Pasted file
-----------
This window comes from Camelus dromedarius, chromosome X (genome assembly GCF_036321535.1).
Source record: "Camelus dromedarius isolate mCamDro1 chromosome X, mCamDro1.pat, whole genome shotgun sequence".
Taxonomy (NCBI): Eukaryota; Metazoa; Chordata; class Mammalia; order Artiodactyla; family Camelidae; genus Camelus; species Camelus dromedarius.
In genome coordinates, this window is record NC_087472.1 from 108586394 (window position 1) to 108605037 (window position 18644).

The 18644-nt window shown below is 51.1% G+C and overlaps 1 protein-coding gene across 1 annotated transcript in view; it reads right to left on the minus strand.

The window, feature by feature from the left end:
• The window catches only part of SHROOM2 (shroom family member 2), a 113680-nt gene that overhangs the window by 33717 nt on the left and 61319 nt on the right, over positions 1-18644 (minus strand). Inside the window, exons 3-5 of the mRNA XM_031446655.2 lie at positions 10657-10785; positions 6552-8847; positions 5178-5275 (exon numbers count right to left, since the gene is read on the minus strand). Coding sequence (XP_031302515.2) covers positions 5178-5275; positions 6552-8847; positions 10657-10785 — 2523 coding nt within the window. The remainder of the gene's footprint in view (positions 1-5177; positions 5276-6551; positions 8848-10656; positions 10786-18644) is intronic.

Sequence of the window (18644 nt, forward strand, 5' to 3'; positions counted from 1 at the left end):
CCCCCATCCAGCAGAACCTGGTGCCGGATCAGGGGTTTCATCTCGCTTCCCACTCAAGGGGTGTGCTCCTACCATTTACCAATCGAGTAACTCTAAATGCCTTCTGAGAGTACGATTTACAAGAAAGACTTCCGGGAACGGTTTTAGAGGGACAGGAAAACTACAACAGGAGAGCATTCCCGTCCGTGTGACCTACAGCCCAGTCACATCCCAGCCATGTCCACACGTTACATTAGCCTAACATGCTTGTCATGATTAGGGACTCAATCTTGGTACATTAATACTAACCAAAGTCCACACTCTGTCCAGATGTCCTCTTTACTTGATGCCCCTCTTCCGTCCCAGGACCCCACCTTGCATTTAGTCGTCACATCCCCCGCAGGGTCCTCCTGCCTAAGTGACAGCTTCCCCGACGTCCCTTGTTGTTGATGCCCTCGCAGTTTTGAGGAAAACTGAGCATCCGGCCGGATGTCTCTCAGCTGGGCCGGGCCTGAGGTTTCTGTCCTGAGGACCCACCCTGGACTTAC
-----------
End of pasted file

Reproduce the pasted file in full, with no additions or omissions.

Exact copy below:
This window comes from Camelus dromedarius, chromosome X (genome assembly GCF_036321535.1).
Source record: "Camelus dromedarius isolate mCamDro1 chromosome X, mCamDro1.pat, whole genome shotgun sequence".
Taxonomy (NCBI): Eukaryota; Metazoa; Chordata; class Mammalia; order Artiodactyla; family Camelidae; genus Camelus; species Camelus dromedarius.
In genome coordinates, this window is record NC_087472.1 from 108586394 (window position 1) to 108605037 (window position 18644).

The 18644-nt window shown below is 51.1% G+C and overlaps 1 protein-coding gene across 1 annotated transcript in view; it reads right to left on the minus strand.

The window, feature by feature from the left end:
• The window catches only part of SHROOM2 (shroom family member 2), a 113680-nt gene that overhangs the window by 33717 nt on the left and 61319 nt on the right, over positions 1-18644 (minus strand). Inside the window, exons 3-5 of the mRNA XM_031446655.2 lie at positions 10657-10785; positions 6552-8847; positions 5178-5275 (exon numbers count right to left, since the gene is read on the minus strand). Coding sequence (XP_031302515.2) covers positions 5178-5275; positions 6552-8847; positions 10657-10785 — 2523 coding nt within the window. The remainder of the gene's footprint in view (positions 1-5177; positions 5276-6551; positions 8848-10656; positions 10786-18644) is intronic.

Sequence of the window (18644 nt, forward strand, 5' to 3'; positions counted from 1 at the left end):
CCCCCATCCAGCAGAACCTGGTGCCGGATCAGGGGTTTCATCTCGCTTCCCACTCAAGGGGTGTGCTCCTACCATTTACCAATCGAGTAACTCTAAATGCCTTCTGAGAGTACGATTTACAAGAAAGACTTCCGGGAACGGTTTTAGAGGGACAGGAAAACTACAACAGGAGAGCATTCCCGTCCGTGTGACCTACAGCCCAGTCACATCCCAGCCATGTCCACACGTTACATTAGCCTAACATGCTTGTCATGATTAGGGACTCAATCTTGGTACATTAATACTAACCAAAGTCCACACTCTGTCCAGATGTCCTCTTTACTTGATGCCCCTCTTCCGTCCCAGGACCCCACCTTGCATTTAGTCGTCACATCCCCCGCAGGGTCCTCCTGCCTAAGTGACAGCTTCCCCGACGTCCCTTGTTGTTGATGCCCTCGCAGTTTTGAGGAAAACTGAGCATCCGGCCGGATGTCTCTCAGCTGGGCCGGGCCTGAGGTTTCTGTCCTGAGGACCCACCCTGGACTTAC